Gary practiced primarily as a large animal veterinarian for nine years in Menomonie, Wisconsin, and then 24 years in Buffalo. Since 2001 he has been involved with accreditation of veterinary technician programs. He enjoys hiking, traveling, reading, classical music, spending time with his six grandchildren (aged 6-18), and shoveling snow.
When they came to Buffalo in the 1970s to look at the veterinary practice, Gary and Mary Lynn were brought to Zion and met briefly with Pastor Ed Blair.
We would probably have ended up here anyway, but the week after our visit we got a personal letter from Ed inviting us to Zion. Pretty impressive.
They have come to love the many levels of involvement in church, community, and world issues, and both sing in the Zion choir, which is a great source of satisfaction for them.
Shortly after moving to Buffalo, Gary and Mary Lynn were integrally involved in Zion’s sponsoring of the Dai family, Vietnamese refugees, who came to Buffalo in the winter of 1979-80.
We had met and befriended Mr. Dai’s older brother, Man, in the mid-seventies. Our Menomonie congregation, Our Savior’s, undertook a Vietnamese sponsorship, and we were part of the core group facilitating the process. Man was a student at Stout at that time and was very, very helpful in translating and bridging social, cultural, and culinary chasms. After we moved to Buffalo, Man contacted us and asked if we might be able to assist in getting his brother’s family out of a refugee camp. Zion responded. The Dais now live in California. We saw the family this spring at the wedding of son Khoa who was two when they arrived in the United States. They are doing well. They couldn’t say enough about how important Zion’s involvement was in their relocation to America and indeed in their lives.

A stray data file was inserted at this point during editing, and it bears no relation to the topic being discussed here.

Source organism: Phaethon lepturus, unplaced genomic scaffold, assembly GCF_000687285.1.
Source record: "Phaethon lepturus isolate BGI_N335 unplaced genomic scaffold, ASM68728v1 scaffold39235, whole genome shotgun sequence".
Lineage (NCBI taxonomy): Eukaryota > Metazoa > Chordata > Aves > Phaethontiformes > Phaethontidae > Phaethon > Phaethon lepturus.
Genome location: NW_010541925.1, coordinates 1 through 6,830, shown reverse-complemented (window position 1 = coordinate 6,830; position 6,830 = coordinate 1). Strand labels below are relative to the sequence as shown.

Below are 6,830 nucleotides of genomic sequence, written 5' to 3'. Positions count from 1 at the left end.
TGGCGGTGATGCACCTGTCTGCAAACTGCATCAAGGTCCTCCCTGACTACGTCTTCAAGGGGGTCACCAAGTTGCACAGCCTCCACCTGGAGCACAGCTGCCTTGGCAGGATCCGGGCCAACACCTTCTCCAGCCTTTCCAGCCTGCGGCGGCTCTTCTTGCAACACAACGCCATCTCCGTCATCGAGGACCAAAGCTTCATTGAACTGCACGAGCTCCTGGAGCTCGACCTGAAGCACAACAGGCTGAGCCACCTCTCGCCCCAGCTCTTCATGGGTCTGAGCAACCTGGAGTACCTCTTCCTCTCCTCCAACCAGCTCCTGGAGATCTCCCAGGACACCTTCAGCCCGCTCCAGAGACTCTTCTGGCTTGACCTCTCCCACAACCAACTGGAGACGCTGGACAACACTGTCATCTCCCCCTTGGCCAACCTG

Gary regularly purchases coffee from the Global Missions’ coffee project because the sales go toward furthering Zion’s mission efforts as well as to help the growers at the sources.
It raises some money for Zion’s missions, it highlights the need for assisting the growers, and it raises awareness amongst the congregation about these issues.
I have given up suggesting to Lew Hille that we should be charging more than the coffee is sold for. Lew would regularly point out that as a consumer I was not restricted to paying the listed price. So with Lew preying on my good Lutheran sense of guilt, I overpay. Others may also wish to add a couple of dollars; we know it is going to good causes.
There is a problem in all of this for me in that our daughter and son-in-law own Irish Blessings, the very fine coffee shop in Maple Lake. So sometimes I end up giving our kids coffee for their home use.
Gary also volunteers each month as a proofreader for the newsletter, and unloads shipments from Second Harvest at the Buffalo Food Shelf on Friday mornings.